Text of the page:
Problems in Pregnancy
Think of stretch marks as pregnancy service stripes.”
Pregnancy is undoubtedly one of the most special times you will ever experience. There are, however several nuisances that you will more than likely encounter along the way. Rest assured that you are not alone in experiencing these problems (there’s a reason scriptwriters and comedians love to focus on these aspects of pregnancy) and the joy your baby will bring far outweighs these little niggles along the way. Your body is changing to create an optimal environment for your baby’s development, and just as adding a new room to the house causes the rest of the family upheaval for awhile, the house is better for it in the end. Here’s what to expect of your body as your baby settles in:
As your body starts to change to accommodate a developing baby, your breasts get ready to perform their intended function – breastfeeding. Anywhere from week 1 to week 12 of your pregnancy, extra blood begins to run through them and the milk glands grow, causing some swelling and pain. Your breasts will continue to grow throughout your pregnancy, but the tenderness should fade after the first trimester. You will probably also notice spots around the nipple area becoming darker and more noticeable. Late in your pregnancy your nipples may start to leak slightly. This is colostrum - the first milk your breasts make in preparation to feed your baby.
The changes your body is undergoing are extremely demanding and even simple daily tasks may become exhausting. There is an increased load on your heart caused by the need to supply extra oxygen to your baby’s developing organs; this will cause you to feel tired more quickly than usual. As your pregnancy progresses the mere fact that your baby is growing and getting heavier will takes its toll on your energy levels. Listen carefully to your body and rest whenever you can. If your tiredness seems excessive, consult your doctor to ensure that you are not anaemic.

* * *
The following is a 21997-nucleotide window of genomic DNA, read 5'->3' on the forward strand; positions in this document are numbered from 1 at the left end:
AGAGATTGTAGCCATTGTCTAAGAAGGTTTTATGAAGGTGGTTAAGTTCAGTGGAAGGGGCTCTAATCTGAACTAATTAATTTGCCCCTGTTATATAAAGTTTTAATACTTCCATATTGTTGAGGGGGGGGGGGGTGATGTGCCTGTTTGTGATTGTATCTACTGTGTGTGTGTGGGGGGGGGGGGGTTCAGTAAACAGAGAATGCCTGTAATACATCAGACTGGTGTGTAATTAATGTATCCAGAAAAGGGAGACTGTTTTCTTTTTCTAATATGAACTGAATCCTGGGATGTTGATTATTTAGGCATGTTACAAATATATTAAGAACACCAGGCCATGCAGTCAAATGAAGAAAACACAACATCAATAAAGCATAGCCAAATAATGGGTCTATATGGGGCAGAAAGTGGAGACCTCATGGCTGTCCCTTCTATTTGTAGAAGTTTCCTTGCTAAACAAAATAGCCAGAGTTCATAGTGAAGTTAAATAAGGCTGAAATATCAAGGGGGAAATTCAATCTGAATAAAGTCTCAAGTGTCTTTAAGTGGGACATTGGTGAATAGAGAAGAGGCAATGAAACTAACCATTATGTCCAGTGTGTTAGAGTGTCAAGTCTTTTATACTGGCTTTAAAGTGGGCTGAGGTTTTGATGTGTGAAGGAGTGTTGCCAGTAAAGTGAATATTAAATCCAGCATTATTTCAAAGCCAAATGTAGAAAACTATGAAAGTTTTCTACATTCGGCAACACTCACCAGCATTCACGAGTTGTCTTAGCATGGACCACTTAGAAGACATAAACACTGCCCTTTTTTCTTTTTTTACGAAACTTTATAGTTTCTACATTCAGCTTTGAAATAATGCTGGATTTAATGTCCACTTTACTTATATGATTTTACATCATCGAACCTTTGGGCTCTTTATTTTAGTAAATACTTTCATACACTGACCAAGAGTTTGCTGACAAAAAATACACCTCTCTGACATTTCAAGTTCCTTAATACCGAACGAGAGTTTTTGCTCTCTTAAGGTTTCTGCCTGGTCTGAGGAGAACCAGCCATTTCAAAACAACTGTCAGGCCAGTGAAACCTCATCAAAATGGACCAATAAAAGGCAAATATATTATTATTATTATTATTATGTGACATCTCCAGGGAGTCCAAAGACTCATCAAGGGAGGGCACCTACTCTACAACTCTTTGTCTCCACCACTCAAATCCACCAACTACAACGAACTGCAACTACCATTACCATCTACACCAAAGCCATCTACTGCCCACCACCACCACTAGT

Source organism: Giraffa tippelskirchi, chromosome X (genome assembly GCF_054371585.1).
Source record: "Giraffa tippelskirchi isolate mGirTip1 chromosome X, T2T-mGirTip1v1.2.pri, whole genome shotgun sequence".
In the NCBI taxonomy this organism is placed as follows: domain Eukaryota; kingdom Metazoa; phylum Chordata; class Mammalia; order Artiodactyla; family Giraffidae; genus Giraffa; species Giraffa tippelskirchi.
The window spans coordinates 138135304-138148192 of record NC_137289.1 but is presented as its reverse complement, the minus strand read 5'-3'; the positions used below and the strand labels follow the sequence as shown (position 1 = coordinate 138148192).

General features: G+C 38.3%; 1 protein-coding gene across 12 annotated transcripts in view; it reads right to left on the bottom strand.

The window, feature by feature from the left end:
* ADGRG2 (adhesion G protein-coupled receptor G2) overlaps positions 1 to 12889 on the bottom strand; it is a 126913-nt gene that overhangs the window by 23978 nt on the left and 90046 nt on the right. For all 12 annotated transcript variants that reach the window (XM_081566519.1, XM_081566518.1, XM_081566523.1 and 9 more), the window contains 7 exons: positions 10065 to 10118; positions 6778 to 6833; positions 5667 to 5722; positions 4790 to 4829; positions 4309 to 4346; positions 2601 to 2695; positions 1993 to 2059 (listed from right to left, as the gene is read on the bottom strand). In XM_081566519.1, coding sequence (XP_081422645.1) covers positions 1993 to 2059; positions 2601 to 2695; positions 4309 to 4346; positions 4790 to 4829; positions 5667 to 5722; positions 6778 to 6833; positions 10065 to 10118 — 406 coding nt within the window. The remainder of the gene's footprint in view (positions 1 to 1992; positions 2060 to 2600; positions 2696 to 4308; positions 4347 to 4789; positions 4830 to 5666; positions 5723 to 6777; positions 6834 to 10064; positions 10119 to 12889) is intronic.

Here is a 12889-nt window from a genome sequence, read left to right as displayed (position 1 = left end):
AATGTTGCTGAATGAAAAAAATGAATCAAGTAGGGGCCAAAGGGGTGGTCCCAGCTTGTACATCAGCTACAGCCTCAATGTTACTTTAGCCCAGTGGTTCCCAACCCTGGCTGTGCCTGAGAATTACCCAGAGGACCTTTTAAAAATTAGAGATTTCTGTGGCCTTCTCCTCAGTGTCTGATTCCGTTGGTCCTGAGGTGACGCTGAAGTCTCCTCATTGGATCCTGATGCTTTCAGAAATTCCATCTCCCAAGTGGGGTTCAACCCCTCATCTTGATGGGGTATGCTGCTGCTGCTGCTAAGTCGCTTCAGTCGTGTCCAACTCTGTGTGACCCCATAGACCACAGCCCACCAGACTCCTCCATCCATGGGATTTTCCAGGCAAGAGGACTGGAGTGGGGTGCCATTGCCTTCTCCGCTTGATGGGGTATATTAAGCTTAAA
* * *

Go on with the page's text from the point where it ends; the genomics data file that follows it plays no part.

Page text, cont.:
Frequent Bathroom Breaks
As pregnancy hormones take hold you will almost certainly want to urinate much more often. As baby grows, this need increases due to the physical pressure on your bladder. Don’t be tempted to drink less to avoid urinating often – urinary tract infections can occur very easily during pregnancy and it is vital to drink plenty of fluids, especially water, to prevent this from happening. Consult your doctor immediately if you experience any pain or burning when you urinate. Later in your pregnancy, try rocking back on forth on the toilet – this alleviates some of the pressure of the womb on the bladder and helps you to empty it properly. You may also experience the occasional leak of urine when coughing, laughing or changing position. This is caused by the relaxation of the pelvic floor muscles and is perfectly normal – and temporary! Concentrate on performing pelvic floor exercises – these will help with the birth process and will reduce the risk of long-term incontinence.
Most women experience some nausea and vomiting early on in their pregnancy. For many this does indeed happen only in the morning but don’t be surprised if it continues throughout the day and at night. Happily, this generally eases off early in the second trimester, but it may reoccur from time to time until you give birth. Every mom can share a long list of what helped her ease her nausea, but most will agree that the following are helpful: eating small meals regularly and eating ginger biscuits or drinking ginger tea. Exactly why morning sickness occurs is still unknown, but hormonal changes seem to be the most likely cause. You will also experience changes in taste preferences and other minor digestive niggles throughout your pregnancy.